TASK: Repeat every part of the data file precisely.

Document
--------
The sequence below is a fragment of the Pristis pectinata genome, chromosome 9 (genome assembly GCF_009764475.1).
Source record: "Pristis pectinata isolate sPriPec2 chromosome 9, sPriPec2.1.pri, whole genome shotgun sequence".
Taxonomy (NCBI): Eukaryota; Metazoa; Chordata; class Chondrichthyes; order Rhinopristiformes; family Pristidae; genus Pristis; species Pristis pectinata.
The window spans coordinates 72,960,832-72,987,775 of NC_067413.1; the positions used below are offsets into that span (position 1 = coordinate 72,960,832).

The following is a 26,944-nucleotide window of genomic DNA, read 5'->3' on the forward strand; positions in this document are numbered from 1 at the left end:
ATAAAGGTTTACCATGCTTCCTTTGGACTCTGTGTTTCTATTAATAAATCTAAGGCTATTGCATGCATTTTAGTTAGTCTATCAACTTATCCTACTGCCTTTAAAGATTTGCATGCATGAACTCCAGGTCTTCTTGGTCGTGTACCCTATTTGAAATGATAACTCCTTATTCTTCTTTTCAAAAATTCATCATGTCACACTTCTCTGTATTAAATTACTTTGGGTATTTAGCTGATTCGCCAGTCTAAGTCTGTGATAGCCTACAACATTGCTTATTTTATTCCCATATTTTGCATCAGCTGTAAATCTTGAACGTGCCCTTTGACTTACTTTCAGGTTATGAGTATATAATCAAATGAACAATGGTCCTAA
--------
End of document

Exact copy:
The sequence below is a fragment of the Pristis pectinata genome, chromosome 9 (genome assembly GCF_009764475.1).
Source record: "Pristis pectinata isolate sPriPec2 chromosome 9, sPriPec2.1.pri, whole genome shotgun sequence".
Taxonomy (NCBI): Eukaryota; Metazoa; Chordata; class Chondrichthyes; order Rhinopristiformes; family Pristidae; genus Pristis; species Pristis pectinata.
The window spans coordinates 72,960,832-72,987,775 of NC_067413.1; the positions used below are offsets into that span (position 1 = coordinate 72,960,832).

The following is a 26,944-nucleotide window of genomic DNA, read 5'->3' on the forward strand; positions in this document are numbered from 1 at the left end:
ATAAAGGTTTACCATGCTTCCTTTGGACTCTGTGTTTCTATTAATAAATCTAAGGCTATTGCATGCATTTTAGTTAGTCTATCAACTTATCCTACTGCCTTTAAAGATTTGCATGCATGAACTCCAGGTCTTCTTGGTCGTGTACCCTATTTGAAATGATAACTCCTTATTCTTCTTTTCAAAAATTCATCATGTCACACTTCTCTGTATTAAATTACTTTGGGTATTTAGCTGATTCGCCAGTCTAAGTCTGTGATAGCCTACAACATTGCTTATTTTATTCCCATATTTTGCATCAGCTGTAAATCTTGAACGTGCCCTTTGACTTACTTTCAGGTTATGAGTATATAATCAAATGAACAATGGTCCTAA